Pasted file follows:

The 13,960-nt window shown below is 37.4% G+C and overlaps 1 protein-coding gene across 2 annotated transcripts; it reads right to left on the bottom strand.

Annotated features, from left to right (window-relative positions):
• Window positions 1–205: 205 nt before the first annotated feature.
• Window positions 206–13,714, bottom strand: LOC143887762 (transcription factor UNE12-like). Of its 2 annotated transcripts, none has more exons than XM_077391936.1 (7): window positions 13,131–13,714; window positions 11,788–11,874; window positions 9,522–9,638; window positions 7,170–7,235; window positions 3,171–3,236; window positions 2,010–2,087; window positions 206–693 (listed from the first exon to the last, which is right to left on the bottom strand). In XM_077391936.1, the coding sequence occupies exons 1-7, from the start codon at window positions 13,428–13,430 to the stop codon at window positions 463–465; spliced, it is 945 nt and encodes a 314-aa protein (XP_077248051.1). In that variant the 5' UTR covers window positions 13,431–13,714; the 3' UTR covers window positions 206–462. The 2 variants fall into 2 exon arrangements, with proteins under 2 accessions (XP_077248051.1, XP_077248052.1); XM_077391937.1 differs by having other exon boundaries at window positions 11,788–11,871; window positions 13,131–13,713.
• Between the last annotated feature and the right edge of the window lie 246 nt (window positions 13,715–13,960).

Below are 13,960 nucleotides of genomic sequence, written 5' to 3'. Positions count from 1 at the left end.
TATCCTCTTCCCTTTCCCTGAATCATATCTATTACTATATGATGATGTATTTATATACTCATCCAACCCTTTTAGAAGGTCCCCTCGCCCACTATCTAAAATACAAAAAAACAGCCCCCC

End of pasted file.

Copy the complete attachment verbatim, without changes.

The 13,960-nt window shown below is 37.4% G+C and overlaps 1 protein-coding gene across 2 annotated transcripts; it reads right to left on the bottom strand.

Annotated features, from left to right (window-relative positions):
• Window positions 1–205: 205 nt before the first annotated feature.
• Window positions 206–13,714, bottom strand: LOC143887762 (transcription factor UNE12-like). Of its 2 annotated transcripts, none has more exons than XM_077391936.1 (7): window positions 13,131–13,714; window positions 11,788–11,874; window positions 9,522–9,638; window positions 7,170–7,235; window positions 3,171–3,236; window positions 2,010–2,087; window positions 206–693 (listed from the first exon to the last, which is right to left on the bottom strand). In XM_077391936.1, the coding sequence occupies exons 1-7, from the start codon at window positions 13,428–13,430 to the stop codon at window positions 463–465; spliced, it is 945 nt and encodes a 314-aa protein (XP_077248051.1). In that variant the 5' UTR covers window positions 13,431–13,714; the 3' UTR covers window positions 206–462. The 2 variants fall into 2 exon arrangements, with proteins under 2 accessions (XP_077248051.1, XP_077248052.1); XM_077391937.1 differs by having other exon boundaries at window positions 11,788–11,871; window positions 13,131–13,713.
• Between the last annotated feature and the right edge of the window lie 246 nt (window positions 13,715–13,960).

Below are 13,960 nucleotides of genomic sequence, written 5' to 3'. Positions count from 1 at the left end.
TATCCTCTTCCCTTTCCCTGAATCATATCTATTACTATATGATGATGTATTTATATACTCATCCAACCCTTTTAGAAGGTCCCCTCGCCCACTATCTAAAATACAAAAAAACAGCCCCCC